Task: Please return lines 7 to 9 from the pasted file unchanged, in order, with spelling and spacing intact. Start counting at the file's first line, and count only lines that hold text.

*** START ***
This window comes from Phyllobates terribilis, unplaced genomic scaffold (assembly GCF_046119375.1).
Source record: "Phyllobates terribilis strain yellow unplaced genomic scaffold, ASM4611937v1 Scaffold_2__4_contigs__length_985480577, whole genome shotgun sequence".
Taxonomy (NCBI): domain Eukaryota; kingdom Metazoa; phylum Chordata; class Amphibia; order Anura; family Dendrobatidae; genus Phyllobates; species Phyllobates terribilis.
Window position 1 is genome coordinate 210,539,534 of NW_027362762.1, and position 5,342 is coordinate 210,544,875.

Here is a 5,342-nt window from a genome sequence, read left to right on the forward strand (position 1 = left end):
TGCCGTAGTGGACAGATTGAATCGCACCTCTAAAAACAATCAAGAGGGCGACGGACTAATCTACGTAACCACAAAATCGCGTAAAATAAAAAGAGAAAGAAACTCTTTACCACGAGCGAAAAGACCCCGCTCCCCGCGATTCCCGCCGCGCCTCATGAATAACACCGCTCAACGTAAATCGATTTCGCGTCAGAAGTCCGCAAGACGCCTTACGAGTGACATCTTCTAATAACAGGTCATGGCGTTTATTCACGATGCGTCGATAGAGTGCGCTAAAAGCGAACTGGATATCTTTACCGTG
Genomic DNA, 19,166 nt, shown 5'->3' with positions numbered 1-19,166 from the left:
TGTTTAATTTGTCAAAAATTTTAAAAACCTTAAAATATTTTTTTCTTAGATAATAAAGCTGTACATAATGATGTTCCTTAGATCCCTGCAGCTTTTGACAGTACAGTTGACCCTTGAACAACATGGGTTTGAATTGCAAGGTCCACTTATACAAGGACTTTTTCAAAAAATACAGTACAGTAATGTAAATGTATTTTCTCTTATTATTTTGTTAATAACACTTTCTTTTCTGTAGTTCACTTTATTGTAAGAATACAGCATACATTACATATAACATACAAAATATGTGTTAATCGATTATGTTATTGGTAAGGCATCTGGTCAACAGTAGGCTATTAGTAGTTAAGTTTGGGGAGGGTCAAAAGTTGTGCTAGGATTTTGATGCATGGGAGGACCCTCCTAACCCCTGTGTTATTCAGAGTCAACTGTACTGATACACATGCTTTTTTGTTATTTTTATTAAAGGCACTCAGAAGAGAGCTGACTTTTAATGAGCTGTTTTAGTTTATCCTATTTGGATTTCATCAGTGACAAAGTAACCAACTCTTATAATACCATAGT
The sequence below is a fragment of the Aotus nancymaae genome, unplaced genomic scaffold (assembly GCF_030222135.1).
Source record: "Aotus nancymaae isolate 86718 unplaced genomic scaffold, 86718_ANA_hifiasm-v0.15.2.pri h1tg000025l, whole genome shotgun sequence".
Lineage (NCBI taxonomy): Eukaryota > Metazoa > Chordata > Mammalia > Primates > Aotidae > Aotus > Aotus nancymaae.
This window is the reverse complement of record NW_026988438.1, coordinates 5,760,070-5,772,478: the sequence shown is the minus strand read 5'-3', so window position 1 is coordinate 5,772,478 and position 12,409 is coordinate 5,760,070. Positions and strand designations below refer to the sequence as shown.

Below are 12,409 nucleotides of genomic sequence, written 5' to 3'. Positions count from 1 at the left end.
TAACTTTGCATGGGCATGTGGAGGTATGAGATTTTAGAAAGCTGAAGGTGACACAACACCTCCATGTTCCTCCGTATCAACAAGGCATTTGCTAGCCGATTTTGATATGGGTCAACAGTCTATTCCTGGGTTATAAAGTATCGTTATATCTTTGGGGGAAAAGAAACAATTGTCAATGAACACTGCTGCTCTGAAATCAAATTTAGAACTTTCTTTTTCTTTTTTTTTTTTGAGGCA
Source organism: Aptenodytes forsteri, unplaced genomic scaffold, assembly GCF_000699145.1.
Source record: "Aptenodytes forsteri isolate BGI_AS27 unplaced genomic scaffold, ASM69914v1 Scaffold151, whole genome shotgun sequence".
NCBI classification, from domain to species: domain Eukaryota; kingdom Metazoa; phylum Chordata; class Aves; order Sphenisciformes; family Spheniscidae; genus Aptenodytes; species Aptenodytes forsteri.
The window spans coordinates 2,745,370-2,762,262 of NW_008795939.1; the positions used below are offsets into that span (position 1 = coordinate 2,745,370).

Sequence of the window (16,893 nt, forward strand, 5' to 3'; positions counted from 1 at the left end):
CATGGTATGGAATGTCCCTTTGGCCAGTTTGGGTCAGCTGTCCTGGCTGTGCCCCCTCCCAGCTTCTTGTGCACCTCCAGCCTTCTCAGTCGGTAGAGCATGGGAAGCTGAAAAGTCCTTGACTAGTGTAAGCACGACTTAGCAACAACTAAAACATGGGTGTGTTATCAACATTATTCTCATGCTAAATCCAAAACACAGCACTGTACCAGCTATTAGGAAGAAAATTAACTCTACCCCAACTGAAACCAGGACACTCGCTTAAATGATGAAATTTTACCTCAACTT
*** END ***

Genomic DNA, 19,166 nt, shown 5'->3' with positions numbered 1-19,166 from the left:
TGTTTAATTTGTCAAAAATTTTAAAAACCTTAAAATATTTTTTTCTTAGATAATAAAGCTGTACATAATGATGTTCCTTAGATCCCTGCAGCTTTTGACAGTACAGTTGACCCTTGAACAACATGGGTTTGAATTGCAAGGTCCACTTATACAAGGACTTTTTCAAAAAATACAGTACAGTAATGTAAATGTATTTTCTCTTATTATTTTGTTAATAACACTTTCTTTTCTGTAGTTCACTTTATTGTAAGAATACAGCATACATTACATATAACATACAAAATATGTGTTAATCGATTATGTTATTGGTAAGGCATCTGGTCAACAGTAGGCTATTAGTAGTTAAGTTTGGGGAGGGTCAAAAGTTGTGCTAGGATTTTGATGCATGGGAGGACCCTCCTAACCCCTGTGTTATTCAGAGTCAACTGTACTGATACACATGCTTTTTTGTTATTTTTATTAAAGGCACTCAGAAGAGAGCTGACTTTTAATGAGCTGTTTTAGTTTATCCTATTTGGATTTCATCAGTGACAAAGTAACCAACTCTTATAATACCATAGT
The sequence below is a fragment of the Aotus nancymaae genome, unplaced genomic scaffold (assembly GCF_030222135.1).